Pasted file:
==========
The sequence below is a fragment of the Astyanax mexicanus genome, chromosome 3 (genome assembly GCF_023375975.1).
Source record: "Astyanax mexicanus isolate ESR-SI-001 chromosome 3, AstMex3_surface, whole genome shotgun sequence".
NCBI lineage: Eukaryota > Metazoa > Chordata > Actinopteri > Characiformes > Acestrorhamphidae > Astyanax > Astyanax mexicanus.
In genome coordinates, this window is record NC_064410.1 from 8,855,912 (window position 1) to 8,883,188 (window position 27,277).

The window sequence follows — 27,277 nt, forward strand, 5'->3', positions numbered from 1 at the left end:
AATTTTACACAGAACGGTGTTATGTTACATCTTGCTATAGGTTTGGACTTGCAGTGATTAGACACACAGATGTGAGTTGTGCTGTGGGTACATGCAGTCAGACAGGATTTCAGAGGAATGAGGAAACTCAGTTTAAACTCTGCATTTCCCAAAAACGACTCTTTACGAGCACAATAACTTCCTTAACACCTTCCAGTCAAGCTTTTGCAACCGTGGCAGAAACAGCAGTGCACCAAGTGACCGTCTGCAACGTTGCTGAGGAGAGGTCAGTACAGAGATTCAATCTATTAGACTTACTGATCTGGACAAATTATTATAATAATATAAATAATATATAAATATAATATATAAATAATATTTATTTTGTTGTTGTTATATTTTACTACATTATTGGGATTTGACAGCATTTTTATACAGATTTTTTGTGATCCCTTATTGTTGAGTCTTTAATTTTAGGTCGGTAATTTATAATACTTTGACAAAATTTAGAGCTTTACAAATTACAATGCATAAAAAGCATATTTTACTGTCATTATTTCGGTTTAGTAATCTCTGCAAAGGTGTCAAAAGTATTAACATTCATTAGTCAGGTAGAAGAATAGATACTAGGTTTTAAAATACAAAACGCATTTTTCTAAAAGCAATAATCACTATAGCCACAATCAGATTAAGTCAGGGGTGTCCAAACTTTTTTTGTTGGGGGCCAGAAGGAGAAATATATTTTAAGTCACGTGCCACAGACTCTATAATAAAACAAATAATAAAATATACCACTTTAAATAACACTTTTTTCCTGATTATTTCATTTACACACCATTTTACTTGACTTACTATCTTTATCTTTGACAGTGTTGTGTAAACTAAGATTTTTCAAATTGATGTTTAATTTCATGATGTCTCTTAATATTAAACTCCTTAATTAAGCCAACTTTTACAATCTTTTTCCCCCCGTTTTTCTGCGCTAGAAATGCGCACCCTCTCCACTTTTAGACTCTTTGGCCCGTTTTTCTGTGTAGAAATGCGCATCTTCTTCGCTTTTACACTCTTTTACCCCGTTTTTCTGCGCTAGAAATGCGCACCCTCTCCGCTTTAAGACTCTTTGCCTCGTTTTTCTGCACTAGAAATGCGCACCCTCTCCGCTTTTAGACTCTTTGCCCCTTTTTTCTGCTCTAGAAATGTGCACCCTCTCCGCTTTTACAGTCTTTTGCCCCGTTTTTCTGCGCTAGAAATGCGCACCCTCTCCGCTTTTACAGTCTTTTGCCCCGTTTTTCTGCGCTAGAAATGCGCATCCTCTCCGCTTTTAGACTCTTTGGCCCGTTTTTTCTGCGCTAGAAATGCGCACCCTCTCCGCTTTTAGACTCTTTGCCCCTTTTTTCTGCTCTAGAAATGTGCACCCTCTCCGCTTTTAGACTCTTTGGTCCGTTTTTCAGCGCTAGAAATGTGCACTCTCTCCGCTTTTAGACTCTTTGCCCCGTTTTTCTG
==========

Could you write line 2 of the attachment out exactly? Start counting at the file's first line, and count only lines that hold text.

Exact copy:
Source record: "Astyanax mexicanus isolate ESR-SI-001 chromosome 3, AstMex3_surface, whole genome shotgun sequence".